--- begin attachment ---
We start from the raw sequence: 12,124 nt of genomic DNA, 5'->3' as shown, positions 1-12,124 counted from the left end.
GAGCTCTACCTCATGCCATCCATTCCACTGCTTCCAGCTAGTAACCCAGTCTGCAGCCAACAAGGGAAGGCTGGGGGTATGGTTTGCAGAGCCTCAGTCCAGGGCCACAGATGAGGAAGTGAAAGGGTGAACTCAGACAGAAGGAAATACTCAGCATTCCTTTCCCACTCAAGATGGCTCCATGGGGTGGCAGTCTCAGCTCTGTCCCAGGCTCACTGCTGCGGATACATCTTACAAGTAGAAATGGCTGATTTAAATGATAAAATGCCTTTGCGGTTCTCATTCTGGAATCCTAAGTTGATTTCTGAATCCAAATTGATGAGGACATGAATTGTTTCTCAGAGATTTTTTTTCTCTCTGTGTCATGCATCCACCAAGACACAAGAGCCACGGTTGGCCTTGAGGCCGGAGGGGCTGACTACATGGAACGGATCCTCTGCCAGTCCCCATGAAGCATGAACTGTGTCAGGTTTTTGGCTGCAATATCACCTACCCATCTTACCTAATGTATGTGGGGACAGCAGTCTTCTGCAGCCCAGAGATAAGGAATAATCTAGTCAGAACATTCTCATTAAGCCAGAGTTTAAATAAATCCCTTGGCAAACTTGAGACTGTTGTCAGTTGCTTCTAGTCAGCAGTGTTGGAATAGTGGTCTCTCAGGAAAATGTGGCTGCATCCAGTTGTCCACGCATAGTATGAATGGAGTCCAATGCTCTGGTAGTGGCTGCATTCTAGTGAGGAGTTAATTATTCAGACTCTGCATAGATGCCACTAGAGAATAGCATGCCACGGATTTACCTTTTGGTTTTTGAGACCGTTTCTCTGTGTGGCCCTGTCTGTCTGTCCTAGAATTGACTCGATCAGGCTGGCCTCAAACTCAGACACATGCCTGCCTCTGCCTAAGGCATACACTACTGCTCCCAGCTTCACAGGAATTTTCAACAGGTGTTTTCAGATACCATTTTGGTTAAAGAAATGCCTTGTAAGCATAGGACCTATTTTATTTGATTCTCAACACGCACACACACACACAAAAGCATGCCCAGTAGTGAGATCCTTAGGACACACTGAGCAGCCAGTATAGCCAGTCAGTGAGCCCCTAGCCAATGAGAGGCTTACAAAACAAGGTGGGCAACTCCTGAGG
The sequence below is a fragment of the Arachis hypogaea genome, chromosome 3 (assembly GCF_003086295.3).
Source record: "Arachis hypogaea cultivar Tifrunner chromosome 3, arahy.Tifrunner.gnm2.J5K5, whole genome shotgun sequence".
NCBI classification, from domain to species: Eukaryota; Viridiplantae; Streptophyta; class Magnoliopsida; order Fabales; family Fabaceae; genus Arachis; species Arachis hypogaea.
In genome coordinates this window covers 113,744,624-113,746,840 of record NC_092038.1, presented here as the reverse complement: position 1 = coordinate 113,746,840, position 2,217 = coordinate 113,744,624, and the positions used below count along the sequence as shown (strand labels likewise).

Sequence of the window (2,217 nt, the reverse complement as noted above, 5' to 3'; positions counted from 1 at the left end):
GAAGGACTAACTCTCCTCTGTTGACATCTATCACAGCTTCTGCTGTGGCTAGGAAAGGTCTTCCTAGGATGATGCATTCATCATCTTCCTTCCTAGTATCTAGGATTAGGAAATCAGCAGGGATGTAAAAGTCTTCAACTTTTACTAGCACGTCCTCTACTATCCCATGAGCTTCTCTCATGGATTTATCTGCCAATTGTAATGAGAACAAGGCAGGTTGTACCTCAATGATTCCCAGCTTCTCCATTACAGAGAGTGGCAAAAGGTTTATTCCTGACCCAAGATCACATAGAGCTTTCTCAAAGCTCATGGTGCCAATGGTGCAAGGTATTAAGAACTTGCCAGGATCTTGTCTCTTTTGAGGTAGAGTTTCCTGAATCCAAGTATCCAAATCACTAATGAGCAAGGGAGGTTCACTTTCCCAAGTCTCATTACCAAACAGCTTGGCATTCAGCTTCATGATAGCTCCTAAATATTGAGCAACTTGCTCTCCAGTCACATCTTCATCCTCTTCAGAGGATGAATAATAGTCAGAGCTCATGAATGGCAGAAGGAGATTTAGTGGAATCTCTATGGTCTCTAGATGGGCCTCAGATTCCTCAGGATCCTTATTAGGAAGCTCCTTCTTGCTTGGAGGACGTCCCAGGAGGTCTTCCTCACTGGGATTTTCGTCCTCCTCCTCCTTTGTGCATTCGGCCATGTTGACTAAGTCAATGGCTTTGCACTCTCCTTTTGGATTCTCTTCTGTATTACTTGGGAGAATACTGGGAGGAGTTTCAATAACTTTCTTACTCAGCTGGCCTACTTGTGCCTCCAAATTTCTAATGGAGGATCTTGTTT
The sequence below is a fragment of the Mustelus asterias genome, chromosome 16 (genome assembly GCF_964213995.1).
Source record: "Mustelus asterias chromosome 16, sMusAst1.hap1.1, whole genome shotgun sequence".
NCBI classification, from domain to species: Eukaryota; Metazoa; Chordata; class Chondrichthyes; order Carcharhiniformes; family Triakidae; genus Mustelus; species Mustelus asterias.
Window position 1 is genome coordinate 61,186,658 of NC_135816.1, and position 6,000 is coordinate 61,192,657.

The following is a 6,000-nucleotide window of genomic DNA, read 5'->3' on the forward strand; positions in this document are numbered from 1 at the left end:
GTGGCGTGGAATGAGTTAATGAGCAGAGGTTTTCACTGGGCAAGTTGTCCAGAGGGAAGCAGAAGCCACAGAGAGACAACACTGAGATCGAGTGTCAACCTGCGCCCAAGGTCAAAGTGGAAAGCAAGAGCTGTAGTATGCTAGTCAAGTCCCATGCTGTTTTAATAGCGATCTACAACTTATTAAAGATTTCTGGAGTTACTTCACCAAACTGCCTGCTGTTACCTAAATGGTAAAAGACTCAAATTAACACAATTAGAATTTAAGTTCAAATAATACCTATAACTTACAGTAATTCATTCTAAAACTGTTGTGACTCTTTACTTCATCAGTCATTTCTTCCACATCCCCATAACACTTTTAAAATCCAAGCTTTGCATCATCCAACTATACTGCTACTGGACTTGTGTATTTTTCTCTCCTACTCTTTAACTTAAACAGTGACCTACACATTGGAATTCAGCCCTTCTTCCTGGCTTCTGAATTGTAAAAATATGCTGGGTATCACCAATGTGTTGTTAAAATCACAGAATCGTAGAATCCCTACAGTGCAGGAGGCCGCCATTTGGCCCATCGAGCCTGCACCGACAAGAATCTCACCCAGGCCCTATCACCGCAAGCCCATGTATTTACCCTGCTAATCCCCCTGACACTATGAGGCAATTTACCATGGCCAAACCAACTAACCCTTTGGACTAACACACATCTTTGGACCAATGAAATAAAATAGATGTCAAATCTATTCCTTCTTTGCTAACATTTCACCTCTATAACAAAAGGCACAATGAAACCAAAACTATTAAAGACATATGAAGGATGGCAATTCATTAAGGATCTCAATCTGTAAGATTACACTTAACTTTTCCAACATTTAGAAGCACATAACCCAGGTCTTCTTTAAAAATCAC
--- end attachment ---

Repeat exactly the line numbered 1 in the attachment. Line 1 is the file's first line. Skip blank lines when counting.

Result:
We start from the raw sequence: 12,124 nt of genomic DNA, 5'->3' as shown, positions 1-12,124 counted from the left end.